Grain market review: Coarse Grain

by Teresa Acklin
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   World coarse grain trade in 1994-95 is expected to remain basically flat compared with 1993-94, a pattern that should persist over the longer term.

   In recent projections for the 1994-95 season, the International Wheat Council estimated world trade in coarse grains at 82.1 million tonnes, down about 1% from the expected 1993-94 trade total of 82.8 million. Despite the minimal change, the 1994-95 estimate would be the lowest coarse grains trade figure in at least 10 years.

   World coarse grains trade peaked at almost 103 million tonnes in 1989-90, sparked by near-record purchases by the former Soviet Union. In the following year, trade dropped by 20%, and annual trade has ranged from 82 million to about 92 million tonnes ever since.

   One reason for the stagnant trade figures is the decline in F.S.U. imports. In 1989-90, the F.S.U. imported about 23.2 million tonnes of coarse grains and took 18.3 million in 1991-92.

   But since then, F.S.U. imports have declined steadily, along with the region's plunging livestock numbers and a shrinking availability of cash and credit to buy grain. The I.W.C. estimated F.S.U. imports in 1994-95 at a mere 5.1 million tonnes.

   But the F.S.U. situation is only part of the explanation for the stagnant trade outlook, the I.W.C. said. Other factors also are at work, and these are likely to continue to discourage a signficant trade rebound.

   A primary factor is the worldwide use of alternative feed ingredients. Materials such as tapioca and oilseed meals have become more attractive as feed manufacturers seek to balance nutritional factors with ingredient prices in their formulations.

   This trend is particularly noticeable in Asia, the I.W.C. said. For instance, South Korea's non-grain feed ingredient use comprised 45% of total feed inputs in 1993-94, up from 37% five years earlier.

   The availability of competitively priced feed wheat also has hurt demand for coarse grains, the I.W.C. noted. Two consecutive years of adverse weather in primary production areas and the resulting below-average-quality crops skewed wheat-coarse grains price relationships, making feed wheat a viable alternative to coarse grains.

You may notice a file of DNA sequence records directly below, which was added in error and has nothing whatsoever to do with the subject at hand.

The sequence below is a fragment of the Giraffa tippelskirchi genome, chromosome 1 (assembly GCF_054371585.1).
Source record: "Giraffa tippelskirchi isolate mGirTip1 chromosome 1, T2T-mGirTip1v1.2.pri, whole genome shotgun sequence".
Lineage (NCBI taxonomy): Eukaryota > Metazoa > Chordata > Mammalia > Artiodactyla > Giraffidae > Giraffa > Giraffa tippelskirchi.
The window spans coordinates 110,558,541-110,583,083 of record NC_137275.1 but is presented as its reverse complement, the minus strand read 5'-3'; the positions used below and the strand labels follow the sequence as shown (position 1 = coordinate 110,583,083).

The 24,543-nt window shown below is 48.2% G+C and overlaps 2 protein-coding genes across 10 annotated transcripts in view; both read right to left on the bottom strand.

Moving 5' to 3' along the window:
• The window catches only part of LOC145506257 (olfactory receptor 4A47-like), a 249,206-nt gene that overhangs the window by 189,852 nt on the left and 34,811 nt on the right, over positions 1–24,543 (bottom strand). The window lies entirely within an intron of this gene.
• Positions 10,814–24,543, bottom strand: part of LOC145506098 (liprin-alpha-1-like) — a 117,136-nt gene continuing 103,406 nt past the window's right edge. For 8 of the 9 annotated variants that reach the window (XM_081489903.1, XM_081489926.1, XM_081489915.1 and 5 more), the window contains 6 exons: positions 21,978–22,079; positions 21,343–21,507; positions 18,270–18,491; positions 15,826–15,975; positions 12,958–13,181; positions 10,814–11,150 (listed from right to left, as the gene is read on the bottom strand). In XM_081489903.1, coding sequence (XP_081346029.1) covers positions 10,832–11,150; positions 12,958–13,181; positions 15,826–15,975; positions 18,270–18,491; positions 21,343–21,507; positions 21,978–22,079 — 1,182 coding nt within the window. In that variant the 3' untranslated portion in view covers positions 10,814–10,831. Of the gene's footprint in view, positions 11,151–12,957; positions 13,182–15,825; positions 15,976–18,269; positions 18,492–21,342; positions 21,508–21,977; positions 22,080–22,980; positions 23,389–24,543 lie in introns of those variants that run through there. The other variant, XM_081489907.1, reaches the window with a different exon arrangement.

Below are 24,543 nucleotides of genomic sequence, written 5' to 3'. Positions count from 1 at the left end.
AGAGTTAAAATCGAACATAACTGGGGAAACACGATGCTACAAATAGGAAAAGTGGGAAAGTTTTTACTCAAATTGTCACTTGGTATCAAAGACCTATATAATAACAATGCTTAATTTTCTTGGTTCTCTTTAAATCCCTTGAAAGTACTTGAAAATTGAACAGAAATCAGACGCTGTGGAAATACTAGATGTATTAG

Even though this season's Northern Hemisphere wheat harvest promises improved quality, feed wheat supplies already in marketing channels could dampen demand for coarse grains until later in the crop year, the I.W.C. said.

   Yet another reason for expected sluggish coarse grains trade is the gradual liberalization of trade in meat products, expecially in Asian countries. The liberalizations have stimulated imports of beef, pork and poultry, rather than feed grains, a trend that is expected to continue as provisions of the General Agreement on Tariffs and Trade are implemented. This development will tend to limit major expansion in coarse grains trade, the I.W.C. said.

   Although the global trade outlook is static in total, certain markets will experience growth, the I.W.C. said. These include South America, where 1994-95 imports may jump by 12% from 1993-94.

   Total world consumption in 1994-95 should rebound to about 835 million tonnes from 825 million in 1993-94, assuming no problems develop with the U.S. maize crop, the I.W.C. said. Use in 1993-94 was down from the previous year primarily because of the flood-reduced U.S. maize crop.

   Consumption of coarse grains in developing countries set a record 345 million tonnes in 1993-94, despite competition from cheap feed wheat. The I.W.C. noted that privatization of the grain trade and relaxation of import controls might have contributed to this development by unleashing demand to satisfy expanding meat production, particularly poultry.

   World coarse grains stocks as the 1994-95 crop year began were estimated at 114 million tonnes, or 14% of use. Production in 1994-95 is forecast at 838 million tonnes.

   If no production-cutting weather problems develop in major growing areas, 1994-95 use should jump by 10 million tonnes. This would result in stocks at the end of 1994-95 of 117 million tonnes, up only slightly from 1993-94, and the stocks-to-use ratio would remain at 14%.